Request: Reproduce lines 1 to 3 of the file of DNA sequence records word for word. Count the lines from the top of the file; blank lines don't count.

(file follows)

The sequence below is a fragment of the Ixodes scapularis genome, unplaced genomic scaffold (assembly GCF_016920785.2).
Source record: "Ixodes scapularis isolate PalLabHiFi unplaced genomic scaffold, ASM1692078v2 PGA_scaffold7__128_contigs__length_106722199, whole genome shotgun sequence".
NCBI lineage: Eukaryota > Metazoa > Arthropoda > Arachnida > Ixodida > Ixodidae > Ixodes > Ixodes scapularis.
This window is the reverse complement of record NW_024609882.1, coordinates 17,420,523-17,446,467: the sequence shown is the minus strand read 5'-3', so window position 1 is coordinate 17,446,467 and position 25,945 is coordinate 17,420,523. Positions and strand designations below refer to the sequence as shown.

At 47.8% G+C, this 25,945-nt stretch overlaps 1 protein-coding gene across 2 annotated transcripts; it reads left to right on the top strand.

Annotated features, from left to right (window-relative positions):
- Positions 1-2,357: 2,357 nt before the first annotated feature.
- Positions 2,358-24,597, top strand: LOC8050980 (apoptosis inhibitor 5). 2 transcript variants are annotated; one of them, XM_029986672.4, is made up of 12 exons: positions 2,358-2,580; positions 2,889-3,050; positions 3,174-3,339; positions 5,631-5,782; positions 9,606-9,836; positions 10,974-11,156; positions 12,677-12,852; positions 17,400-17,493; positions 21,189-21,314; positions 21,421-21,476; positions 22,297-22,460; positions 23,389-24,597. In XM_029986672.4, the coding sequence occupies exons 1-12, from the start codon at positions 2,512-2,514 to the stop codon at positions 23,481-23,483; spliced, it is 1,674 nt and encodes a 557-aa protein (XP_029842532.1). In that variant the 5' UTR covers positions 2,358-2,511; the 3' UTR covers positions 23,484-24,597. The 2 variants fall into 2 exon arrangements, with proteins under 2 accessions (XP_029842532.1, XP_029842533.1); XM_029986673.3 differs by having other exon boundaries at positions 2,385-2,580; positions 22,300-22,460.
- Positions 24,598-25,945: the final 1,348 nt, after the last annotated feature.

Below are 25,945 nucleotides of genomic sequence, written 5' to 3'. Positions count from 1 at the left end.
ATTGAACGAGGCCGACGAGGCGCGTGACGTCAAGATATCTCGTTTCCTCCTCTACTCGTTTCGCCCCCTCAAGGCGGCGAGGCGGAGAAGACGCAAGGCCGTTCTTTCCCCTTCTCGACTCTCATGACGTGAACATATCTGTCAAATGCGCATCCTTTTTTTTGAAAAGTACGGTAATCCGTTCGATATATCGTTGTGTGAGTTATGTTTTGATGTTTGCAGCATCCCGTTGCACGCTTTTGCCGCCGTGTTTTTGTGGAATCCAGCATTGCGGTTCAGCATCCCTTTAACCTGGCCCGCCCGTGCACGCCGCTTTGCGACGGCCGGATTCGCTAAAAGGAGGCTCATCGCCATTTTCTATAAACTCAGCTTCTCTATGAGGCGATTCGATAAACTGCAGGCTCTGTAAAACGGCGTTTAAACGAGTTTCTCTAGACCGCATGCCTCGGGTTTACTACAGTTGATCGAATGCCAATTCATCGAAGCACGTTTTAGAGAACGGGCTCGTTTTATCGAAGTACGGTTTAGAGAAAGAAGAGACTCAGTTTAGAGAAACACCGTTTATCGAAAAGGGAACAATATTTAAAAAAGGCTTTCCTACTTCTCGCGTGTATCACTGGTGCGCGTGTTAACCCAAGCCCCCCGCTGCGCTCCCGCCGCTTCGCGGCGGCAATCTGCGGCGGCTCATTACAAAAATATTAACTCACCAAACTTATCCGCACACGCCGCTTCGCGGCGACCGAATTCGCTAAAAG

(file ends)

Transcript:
The sequence below is a fragment of the Ixodes scapularis genome, unplaced genomic scaffold (assembly GCF_016920785.2).
Source record: "Ixodes scapularis isolate PalLabHiFi unplaced genomic scaffold, ASM1692078v2 PGA_scaffold7__128_contigs__length_106722199, whole genome shotgun sequence".
NCBI lineage: Eukaryota > Metazoa > Arthropoda > Arachnida > Ixodida > Ixodidae > Ixodes > Ixodes scapularis.